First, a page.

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Commentary: Let’s Not Pretend Gaming College Admissions Is New

This article is more than 4 years old.

The federal indictments announced this week against nearly 50 people for allegedly lying and cheating to get wealthy students into college demonstrates an extraordinary example of the fast-track to success the privileged have always enjoyed. As a father of college-aged children, and as a leader of a foundation that strives to ensure more learners are ready to succeed in college, I looked at this scandal with disgust and with determination.

History demonstrates that the children of the well-off are all but guaranteed to retain their privilege into adulthood. What the parents who were implicated this week were seeking — and what corrupt education officials were guaranteeing — was an assurance that their kids would further expand their privilege at the expense of others.

As if students not born into wealth needed stronger headwinds working against their already minimized chances at post-secondary success, now this; wealthy parents competing against themselves, crowding out each other, not just those already on the outside.

When the system is gamed like this, those who lose first are the students who were led to believe that the system was fair in the first place. Because our future and our children’s future are dependent on a more equitable distribution of opportunity and success, we all lose ultimately. But those of us who enjoy engrained privilege due to social status will be fine in the end.

Let’s acknowledge the reality that while this week’s scandal constitutes an unconscionable fraud, there are a litany of perfectly legal privileges that unfairly tip the scales in favor of wealthy kids and away from everyone else.

As if students not born into wealth needed stronger headwinds working against their already minimized chances at post-secondary success, now this.

Nick Donohue

Wealthy and educated parents contribute to their children's achievement by supplementing their children's education in a variety of ways. Their families have easier access to necessary educational materials like text books, computers and Wi-Fi access. Wealthy students have greater access to cultural enrichment opportunities, tutoring services and extracurricular activities. To be born into a middle- or upper-class family in the United States disproportionately means a high-quality, better funded school in a safer and healthier neighborhood, not to mention the higher likelihood to afford higher education at all.

Racial disparities persist in higher education access, as well. Higher education admissions are weighed heavily on secondary school performance, which disproportionately privileges those from higher quality high schools. Black and Hispanic graduates, for example, are more likely to have attended schools that have less money to spend on offering a quality education.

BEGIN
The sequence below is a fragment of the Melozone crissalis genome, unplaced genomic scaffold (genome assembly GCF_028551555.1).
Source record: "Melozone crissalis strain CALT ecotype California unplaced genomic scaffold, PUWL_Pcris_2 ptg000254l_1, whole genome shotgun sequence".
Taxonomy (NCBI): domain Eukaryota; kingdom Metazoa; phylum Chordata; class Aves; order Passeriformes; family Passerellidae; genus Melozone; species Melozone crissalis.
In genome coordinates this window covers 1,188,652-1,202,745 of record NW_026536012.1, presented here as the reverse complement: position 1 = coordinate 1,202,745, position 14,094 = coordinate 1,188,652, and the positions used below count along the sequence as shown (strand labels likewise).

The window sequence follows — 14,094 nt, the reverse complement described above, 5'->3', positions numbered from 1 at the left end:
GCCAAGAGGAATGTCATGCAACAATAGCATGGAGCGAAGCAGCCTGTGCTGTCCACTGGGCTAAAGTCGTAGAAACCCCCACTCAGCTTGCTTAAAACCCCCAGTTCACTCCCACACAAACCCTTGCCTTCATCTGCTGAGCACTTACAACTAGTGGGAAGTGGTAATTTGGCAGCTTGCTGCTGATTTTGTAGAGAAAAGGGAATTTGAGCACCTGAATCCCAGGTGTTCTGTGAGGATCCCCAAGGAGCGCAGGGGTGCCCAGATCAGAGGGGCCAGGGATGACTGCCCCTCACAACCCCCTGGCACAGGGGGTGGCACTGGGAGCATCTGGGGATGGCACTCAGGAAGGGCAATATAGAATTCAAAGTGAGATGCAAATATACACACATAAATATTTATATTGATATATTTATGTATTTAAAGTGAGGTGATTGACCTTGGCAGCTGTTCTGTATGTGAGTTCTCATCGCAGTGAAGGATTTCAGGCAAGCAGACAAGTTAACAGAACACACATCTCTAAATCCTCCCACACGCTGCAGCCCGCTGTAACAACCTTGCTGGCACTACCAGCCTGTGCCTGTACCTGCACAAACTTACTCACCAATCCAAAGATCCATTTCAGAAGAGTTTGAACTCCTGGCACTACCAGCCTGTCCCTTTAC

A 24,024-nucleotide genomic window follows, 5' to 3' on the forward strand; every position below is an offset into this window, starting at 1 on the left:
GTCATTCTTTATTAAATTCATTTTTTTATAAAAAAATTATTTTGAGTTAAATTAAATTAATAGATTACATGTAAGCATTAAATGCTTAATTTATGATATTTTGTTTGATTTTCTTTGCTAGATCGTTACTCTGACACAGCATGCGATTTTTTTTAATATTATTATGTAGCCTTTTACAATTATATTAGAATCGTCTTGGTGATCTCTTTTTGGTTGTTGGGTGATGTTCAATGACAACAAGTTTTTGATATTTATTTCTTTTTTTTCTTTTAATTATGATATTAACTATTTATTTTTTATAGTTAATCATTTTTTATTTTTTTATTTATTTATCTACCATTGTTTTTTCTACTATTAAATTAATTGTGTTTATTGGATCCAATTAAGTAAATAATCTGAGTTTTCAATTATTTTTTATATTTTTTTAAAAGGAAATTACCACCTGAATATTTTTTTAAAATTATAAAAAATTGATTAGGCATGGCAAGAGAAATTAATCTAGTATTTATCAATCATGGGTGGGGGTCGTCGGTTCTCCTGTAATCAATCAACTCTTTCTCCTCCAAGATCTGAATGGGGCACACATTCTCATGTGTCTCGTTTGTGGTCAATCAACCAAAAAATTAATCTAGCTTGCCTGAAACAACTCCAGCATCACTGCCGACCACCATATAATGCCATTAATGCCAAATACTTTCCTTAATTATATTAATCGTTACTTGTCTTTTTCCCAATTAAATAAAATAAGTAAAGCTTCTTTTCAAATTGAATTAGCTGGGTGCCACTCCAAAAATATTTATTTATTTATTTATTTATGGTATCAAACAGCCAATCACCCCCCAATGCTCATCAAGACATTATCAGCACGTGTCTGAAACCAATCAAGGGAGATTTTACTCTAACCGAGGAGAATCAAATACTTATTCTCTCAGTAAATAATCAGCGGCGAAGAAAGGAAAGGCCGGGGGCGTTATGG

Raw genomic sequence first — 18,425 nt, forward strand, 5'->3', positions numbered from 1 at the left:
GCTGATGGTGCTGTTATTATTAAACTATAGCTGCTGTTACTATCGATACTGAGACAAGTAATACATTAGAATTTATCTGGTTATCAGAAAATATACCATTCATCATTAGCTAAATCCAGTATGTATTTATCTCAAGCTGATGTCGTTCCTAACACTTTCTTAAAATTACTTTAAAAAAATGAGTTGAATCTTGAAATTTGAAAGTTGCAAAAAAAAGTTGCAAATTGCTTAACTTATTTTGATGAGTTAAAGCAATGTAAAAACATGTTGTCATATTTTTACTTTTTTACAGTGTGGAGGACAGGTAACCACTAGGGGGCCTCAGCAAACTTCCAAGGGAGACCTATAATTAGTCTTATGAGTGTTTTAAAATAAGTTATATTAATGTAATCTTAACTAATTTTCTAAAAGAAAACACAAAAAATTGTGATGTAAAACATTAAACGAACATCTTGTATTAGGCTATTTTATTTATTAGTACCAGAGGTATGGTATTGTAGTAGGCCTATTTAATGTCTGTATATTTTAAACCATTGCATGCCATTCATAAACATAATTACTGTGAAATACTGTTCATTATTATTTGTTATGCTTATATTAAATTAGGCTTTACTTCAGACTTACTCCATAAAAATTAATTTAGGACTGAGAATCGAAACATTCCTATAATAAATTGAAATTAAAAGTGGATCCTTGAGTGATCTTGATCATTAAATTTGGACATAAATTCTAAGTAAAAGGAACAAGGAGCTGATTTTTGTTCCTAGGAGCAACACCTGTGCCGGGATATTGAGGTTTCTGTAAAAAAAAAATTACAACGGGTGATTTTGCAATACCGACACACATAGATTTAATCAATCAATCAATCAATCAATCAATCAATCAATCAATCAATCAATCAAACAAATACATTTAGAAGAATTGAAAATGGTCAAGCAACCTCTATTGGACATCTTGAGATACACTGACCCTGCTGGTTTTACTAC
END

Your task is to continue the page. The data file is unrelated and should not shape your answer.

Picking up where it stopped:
White students graduate high school at rates dramatically higher than their black and Hispanic counterparts. Racial disparities are reflected in test scores, enrollment in gifted and talented programs, dropout and graduation rates, and in student discipline data.

These factors do not even begin to take into account legacy policies in college admissions, inflexible application fees and favoritism to the children of donors.

Lower-income, black and brown students of this country face innumerable barriers to higher education. And now this.

We live in country that promotes the myth of a meritocracy in higher education, where the moment of the fat envelope arriving in the mail and the images of a child excitedly opening the results of their future occupies entire channels on YouTube. And we fail to see the perverse nature of such a system, where opportunity comes to those who can afford it, and where such status is as definitively predicted by the neighborhood and family one is born into as ever.

Breaking down the seemingly intractable barriers to post-secondary success for those who do not already enjoy extraordinary privilege is a national challenge worth pursuing. It is right and justified to be outraged at the latest scandal in higher education. It is short-sighted, however, to look past the systemic, historic, and racist structures — accentuated by this latest pay-for-access scheme — that have been here all along and that deserve our action and attention just as urgently.

Nick Donohue is president & CEO of the Nellie Mae Education Foundation.


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